Those restrictions, spelled out in executive orders, faced massive legal pushback. In March, Trump attempted to revise the so-called Muslim ban to pass judicial muster. The revamped executive order retained a critical provision on refugees: Section 6 of the March order limited their entry to 50,000 in fiscal year 2017, less than half of the 110,000 refugees Obama forecasted admitting into the country this year.
Almost as soon as Trump issued the new order, federal judges blocked the administration from enforcing key aspects, including the Section 6 refugee cap. Hawaii District Judge Derrick Watson even cited Miller’s own words (“Fundamentally, you’re still going to have the same policy outcome…”) in his ruling that the new executive order was as legally deficient as the old one.
Inside the government, however, officials had concerns about whether Miller would abide by the injunction. With the U.S. almost certain to surpass the order’s intended refugee limits, those tasked with implementing refugee policy this spring began fearing that the nationalist wing of the administration would attempt to blame bureaucrats for undermining Trump’s policies. So they did what experienced officials excel at doing: They created a paper trail to keep the entire administration on the same page.
Lawyers across the government discussed and created documentation spelling out the government’s obligations now that the judges had blocked the refugee cap. A critical aspect of that effort was a Justice Department guidance making clear that the administration would put itself in legal jeopardy by defying the injunction.
“While we stand ready to implement the executive order to its maximum effect should the court order be lifted, in the meantime, we don’t want to run afoul of the legal rulings,” said the U.S. official.
Miller and his allies “know the lawyers are really skittish, so they’re trying to avoid the lawyers, who say ‘No, you can’t do that,’” another official said.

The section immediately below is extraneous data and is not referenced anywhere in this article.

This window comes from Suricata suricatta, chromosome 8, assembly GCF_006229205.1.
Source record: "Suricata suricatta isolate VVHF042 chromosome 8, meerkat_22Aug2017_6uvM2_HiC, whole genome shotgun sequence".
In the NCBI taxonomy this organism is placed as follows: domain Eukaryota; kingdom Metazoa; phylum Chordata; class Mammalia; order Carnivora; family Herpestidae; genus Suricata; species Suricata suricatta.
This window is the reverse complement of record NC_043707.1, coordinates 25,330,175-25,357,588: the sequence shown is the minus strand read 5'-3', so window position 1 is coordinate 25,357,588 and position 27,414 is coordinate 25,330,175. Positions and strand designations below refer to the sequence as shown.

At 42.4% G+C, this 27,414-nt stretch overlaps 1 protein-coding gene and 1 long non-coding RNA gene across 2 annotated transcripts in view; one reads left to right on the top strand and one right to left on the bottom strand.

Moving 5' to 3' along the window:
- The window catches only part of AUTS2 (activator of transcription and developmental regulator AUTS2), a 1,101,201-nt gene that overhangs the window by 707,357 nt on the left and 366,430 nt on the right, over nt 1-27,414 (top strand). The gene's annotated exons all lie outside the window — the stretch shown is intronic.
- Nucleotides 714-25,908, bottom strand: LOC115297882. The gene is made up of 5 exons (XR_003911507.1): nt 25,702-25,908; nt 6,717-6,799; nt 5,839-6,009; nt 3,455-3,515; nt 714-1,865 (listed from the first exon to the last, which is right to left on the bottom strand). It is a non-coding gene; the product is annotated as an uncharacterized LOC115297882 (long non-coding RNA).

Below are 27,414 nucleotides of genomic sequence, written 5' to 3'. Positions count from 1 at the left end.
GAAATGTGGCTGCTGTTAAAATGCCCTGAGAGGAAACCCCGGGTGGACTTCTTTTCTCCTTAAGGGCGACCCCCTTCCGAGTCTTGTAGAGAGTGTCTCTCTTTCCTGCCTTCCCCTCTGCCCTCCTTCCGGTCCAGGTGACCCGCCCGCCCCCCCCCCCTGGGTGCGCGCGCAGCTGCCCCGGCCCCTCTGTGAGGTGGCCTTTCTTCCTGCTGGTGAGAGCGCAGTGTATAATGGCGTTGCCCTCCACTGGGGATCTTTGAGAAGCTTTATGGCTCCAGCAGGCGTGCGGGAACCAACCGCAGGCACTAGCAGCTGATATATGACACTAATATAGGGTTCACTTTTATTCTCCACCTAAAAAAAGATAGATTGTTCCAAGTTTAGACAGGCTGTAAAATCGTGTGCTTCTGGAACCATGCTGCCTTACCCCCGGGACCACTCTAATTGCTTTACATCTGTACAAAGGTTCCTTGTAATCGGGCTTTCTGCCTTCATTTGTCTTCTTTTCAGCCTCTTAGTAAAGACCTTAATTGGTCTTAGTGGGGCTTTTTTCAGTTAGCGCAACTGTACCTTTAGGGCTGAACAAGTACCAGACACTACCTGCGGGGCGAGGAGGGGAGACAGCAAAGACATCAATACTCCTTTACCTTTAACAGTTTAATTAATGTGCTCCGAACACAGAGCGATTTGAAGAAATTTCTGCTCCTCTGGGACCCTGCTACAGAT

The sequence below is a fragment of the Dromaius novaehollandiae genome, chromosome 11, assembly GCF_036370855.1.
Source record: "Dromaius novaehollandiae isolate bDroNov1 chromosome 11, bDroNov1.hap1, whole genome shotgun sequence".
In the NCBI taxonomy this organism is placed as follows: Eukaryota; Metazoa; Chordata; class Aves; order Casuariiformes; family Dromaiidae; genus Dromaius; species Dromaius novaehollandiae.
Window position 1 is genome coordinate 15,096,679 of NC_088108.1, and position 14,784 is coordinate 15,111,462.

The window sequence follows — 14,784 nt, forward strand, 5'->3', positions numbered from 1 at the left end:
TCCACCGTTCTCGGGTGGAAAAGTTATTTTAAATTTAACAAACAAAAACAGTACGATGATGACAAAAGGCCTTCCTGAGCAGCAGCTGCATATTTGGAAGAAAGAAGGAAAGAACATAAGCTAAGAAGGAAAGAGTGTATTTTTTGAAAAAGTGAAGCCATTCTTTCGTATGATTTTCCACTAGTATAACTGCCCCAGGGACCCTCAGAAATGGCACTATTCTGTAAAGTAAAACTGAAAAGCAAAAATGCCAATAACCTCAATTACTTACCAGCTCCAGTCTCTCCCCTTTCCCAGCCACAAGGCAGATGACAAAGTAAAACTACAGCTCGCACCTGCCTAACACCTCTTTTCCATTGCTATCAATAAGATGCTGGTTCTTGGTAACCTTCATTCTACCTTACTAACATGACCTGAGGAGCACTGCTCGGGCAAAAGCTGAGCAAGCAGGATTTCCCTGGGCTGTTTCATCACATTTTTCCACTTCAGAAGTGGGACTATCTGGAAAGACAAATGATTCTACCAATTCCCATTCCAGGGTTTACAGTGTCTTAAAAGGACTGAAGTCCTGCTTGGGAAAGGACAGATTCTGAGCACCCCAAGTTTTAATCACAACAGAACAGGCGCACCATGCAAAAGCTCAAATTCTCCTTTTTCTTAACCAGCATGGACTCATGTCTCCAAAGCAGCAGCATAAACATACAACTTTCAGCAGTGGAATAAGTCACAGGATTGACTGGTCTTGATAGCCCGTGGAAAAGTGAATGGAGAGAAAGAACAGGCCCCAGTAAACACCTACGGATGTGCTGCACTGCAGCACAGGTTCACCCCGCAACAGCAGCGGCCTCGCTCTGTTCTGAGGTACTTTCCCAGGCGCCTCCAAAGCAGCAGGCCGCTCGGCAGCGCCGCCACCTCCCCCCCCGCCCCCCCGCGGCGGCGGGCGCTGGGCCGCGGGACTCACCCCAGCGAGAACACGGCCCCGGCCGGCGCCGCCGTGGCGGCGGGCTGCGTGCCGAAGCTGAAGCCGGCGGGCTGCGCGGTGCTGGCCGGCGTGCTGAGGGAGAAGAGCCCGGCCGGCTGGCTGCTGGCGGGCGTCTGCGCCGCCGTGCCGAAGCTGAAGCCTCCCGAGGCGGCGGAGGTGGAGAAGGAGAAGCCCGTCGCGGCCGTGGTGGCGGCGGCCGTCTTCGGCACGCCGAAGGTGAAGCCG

Along with a spending bill for the rest of the fiscal year that did not curb refugee admissions, the maneuver worked. Last week, the State Department acknowledged that it is lifting weekly refugee quotas. The U.S. has already admitted nearly 50,000 refugees in fiscal year 2017, with four months to go.
But Miller’s influence over refugees and other international issues goes beyond concerns over U.S. refugee admissions. Last week, Foreign Policy reported that Miller obstructed Italy’s attempt to make the global migration crisis central to the recent G-7 summit.
The DPC has also trod on NSC toes by questioning American support for a variety of international institutions, particularly those that inflame right-wing sensibilities. Among them are the U.N. Population Fund and other organizations that aid abortion access and global health, indicating what one official described as an “outsized understanding” of how Miller sees the DPC’s role. Miller’s allies typically ask, pointedly, if supporting such groups is an efficient use of U.S. government cash. In April, the administration withheld more than $32 million from the U.N. fund.
Though the administration is divided into competing fiefdoms, Miller is unequivocal in the meetings that blur the lines between NSC and DPC authority. He frequently says he speaks for Trump. Unnerved career civil servants have been known to push back on his hardline positions, but given Miller’s claimed closeness to the president, they do so delicately.
“As any casual observer can conclude, it’s not totally clear what the president thinks from time to time,” said a U.S. official, “but it’s hard when you’ve got an adviser purportedly speaking on his behalf.”
Neither the White House nor Miller responded to requests for comment.
It is not the first time that Miller’s allies have reached for a national-security role. Trump in January placed Bannon on the NSC, only to reverse course under pressure, including dissatisfaction from National Security Adviser H.R. McMaster. Rothkopf, the NSC historian, said Miller’s incursions into NSC territory indicated the persistent potency of the administration’s nationalist faction.
Miller “is seen as a vestige of the Bannon regime that was supposed to have been defunct or marginalized. Clearly that didn’t work out as promoted,” Rothkopf said.
“They remain influential, and Miller’s role is a further sign that McMaster’s control of the NSC process is not complete, which is very worrisome.”
Update: The original version of this story erroneously asserted that the UN Population Fund considers abortion access a human right. It has been corrected.